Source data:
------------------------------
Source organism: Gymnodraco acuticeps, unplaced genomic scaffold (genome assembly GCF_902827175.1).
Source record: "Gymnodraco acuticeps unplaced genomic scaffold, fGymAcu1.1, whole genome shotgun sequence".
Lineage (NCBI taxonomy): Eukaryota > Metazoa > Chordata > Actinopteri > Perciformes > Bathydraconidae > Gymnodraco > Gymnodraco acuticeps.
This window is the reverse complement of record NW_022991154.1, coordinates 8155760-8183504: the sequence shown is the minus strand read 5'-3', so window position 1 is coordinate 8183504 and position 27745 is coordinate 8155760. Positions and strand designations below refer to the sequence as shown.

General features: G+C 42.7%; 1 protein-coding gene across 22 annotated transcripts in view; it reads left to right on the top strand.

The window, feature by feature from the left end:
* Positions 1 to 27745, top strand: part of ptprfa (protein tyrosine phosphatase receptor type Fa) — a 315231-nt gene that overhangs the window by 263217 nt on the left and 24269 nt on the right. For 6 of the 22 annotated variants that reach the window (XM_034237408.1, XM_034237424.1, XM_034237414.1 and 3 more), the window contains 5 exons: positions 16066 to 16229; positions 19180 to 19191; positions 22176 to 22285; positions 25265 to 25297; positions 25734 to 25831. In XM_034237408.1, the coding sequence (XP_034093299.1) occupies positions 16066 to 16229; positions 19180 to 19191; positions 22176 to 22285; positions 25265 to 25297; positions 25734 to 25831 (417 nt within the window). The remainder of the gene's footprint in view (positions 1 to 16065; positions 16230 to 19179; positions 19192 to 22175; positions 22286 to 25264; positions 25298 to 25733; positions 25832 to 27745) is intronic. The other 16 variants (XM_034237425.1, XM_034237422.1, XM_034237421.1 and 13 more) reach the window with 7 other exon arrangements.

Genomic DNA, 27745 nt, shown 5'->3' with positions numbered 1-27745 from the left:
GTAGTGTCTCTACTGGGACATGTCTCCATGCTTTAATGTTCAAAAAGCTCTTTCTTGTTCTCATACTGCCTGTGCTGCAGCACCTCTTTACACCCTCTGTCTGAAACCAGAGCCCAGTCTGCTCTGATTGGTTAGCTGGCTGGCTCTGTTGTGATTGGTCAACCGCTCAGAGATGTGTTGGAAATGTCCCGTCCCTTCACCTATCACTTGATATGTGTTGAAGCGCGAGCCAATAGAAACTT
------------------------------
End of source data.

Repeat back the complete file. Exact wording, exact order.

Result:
Source organism: Gymnodraco acuticeps, unplaced genomic scaffold (genome assembly GCF_902827175.1).
Source record: "Gymnodraco acuticeps unplaced genomic scaffold, fGymAcu1.1, whole genome shotgun sequence".
Lineage (NCBI taxonomy): Eukaryota > Metazoa > Chordata > Actinopteri > Perciformes > Bathydraconidae > Gymnodraco > Gymnodraco acuticeps.
This window is the reverse complement of record NW_022991154.1, coordinates 8155760-8183504: the sequence shown is the minus strand read 5'-3', so window position 1 is coordinate 8183504 and position 27745 is coordinate 8155760. Positions and strand designations below refer to the sequence as shown.

General features: G+C 42.7%; 1 protein-coding gene across 22 annotated transcripts in view; it reads left to right on the top strand.

The window, feature by feature from the left end:
* Positions 1 to 27745, top strand: part of ptprfa (protein tyrosine phosphatase receptor type Fa) — a 315231-nt gene that overhangs the window by 263217 nt on the left and 24269 nt on the right. For 6 of the 22 annotated variants that reach the window (XM_034237408.1, XM_034237424.1, XM_034237414.1 and 3 more), the window contains 5 exons: positions 16066 to 16229; positions 19180 to 19191; positions 22176 to 22285; positions 25265 to 25297; positions 25734 to 25831. In XM_034237408.1, the coding sequence (XP_034093299.1) occupies positions 16066 to 16229; positions 19180 to 19191; positions 22176 to 22285; positions 25265 to 25297; positions 25734 to 25831 (417 nt within the window). The remainder of the gene's footprint in view (positions 1 to 16065; positions 16230 to 19179; positions 19192 to 22175; positions 22286 to 25264; positions 25298 to 25733; positions 25832 to 27745) is intronic. The other 16 variants (XM_034237425.1, XM_034237422.1, XM_034237421.1 and 13 more) reach the window with 7 other exon arrangements.

Genomic DNA, 27745 nt, shown 5'->3' with positions numbered 1-27745 from the left:
GTAGTGTCTCTACTGGGACATGTCTCCATGCTTTAATGTTCAAAAAGCTCTTTCTTGTTCTCATACTGCCTGTGCTGCAGCACCTCTTTACACCCTCTGTCTGAAACCAGAGCCCAGTCTGCTCTGATTGGTTAGCTGGCTGGCTCTGTTGTGATTGGTCAACCGCTCAGAGATGTGTTGGAAATGTCCCGTCCCTTCACCTATCACTTGATATGTGTTGAAGCGCGAGCCAATAGAAACTT